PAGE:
Nearly half the population isliving in substandard homes; 10 pc people are homeless
Kathmandu, June 12
Nepal chapter of Amnesty International has said that Nepal must strengthen its new legislation on the right to housing to prevent homelessness and ensure safe and adequate housing for all.
AI says right to safe housing is a universal human right that everyone is entitled to without discrimination, yet this remains a challenge in Nepal, where 49 per cent of its population lives in substandard houses and only less than 30 per cent of people’s houses are considered structurally safe.
Amnesty International’s briefing, Nepal:Adequate Housing for all: Analysis of the Right to Housing Act 2018, calls on the Nepal government to bring the right to housing law, in line with the country’s international human rights obligations concerning right to adequate housing. It also urges the government to rectify the present law through amendments.
Four years on, 50 per cent of the 2015 earthquake victims, who were rendered homeless are still waiting for a housing grant from the government to help rebuild their homes.
“With less than a third of all homes structurally unsafe, nearly half the population living in substandard homes, and one in ten people homeless, legal protections are urgently needed to ensure that people live in safe, humane and durable conditions,”said Raju Chapagai a researcher at Amnesty International.
He said the government must review the act in consultation with the civil society organisations and the human rights institutions, and address its shortcomings by amending the Right to Housing Act, immediately.
As pointed out by Amnesty International’s briefing, the right to housing law needs to be amended to address the underlying causes of homelessness and to create a conducive environment for all to enjoy the right to housing.
The law should avoid confusion and misinterpretation, which could weaken its effectiveness.
AI reports says, at present the law is ambiguous on fundamental issues like who is deemed as homeless and what constitutes safe and adequate housing. The amendment of the current law is also necessary to ensure safeguards against forced evictions of people from their homes and the land they occupy.
“Right to Housing Act only protected those residing in a house built on ‘the land that they own. This is contrary to international human rights law and standards,”according to Chapagai.
Amnesty International calls for amendments to the right to housing law, to clearly lay down specific duties for each level of governments, requiring authorities to conduct periodic assessments of homelessness in the country, and identification of homeless people. It urges the authorities to put in place an effective mechanism to respond to the situations of an individual, a household or a community level homelessness.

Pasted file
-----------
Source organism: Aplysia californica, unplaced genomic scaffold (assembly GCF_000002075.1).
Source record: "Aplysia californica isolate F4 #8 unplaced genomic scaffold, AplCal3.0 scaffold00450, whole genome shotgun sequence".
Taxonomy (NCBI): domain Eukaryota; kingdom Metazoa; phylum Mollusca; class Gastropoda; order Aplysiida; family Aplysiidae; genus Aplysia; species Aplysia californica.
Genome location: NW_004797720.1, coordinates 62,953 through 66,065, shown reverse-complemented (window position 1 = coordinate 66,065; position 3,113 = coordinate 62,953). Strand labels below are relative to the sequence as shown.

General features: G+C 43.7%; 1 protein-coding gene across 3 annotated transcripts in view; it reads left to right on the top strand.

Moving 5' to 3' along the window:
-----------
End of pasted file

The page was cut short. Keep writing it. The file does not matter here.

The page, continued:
The scope of the legal protection should be extended to non-citizens as per the provisions of international law that Nepal is a party to, he said. Chapagai told THT that both the constitution and the Right to Housing Act granted protection from homelessness only to the citizens, which was against the provisions of international law.
AI said the government must ensure that the law supports marginalised communities, such as people living in poverty, those living in informal settlements, Dalits and indigenous people, including Tharu.
“Growing number of people living in deplorable conditions including slums, highlights the government’s failure to uphold its human rights obligations to ensure adequate housing to people. If the government is serious about fixing the country’s housing and homelessness crisis, it must anchor its housing strategies on principles of human rights. It should also reach out to marginalised communities,” said Chapagai.
He also said that the new act failed to stipulate which level of government had what kind of responsibility in terms of ensuring people’s right to housing.
“Housing rights should not be confined to people’s own land but also in rental places as well,” Chapagai said. As per international law, everybody should be protected from forced eviction, whether one is living in a house that stands in his/her land or in a house built in someone else’s land, he added.
Spokesperson for the Ministry of Urban Development Krishna Prasad Dawadi said his ministry was yet to enact by-laws to implement the Right to Housing Act.
He said that the Ministry of Land Management, Cooperatives and Poverty Alleviation, was yet to identify poor people.
A version of this article appears in print on June 13, 2019 of The Himalayan Times.
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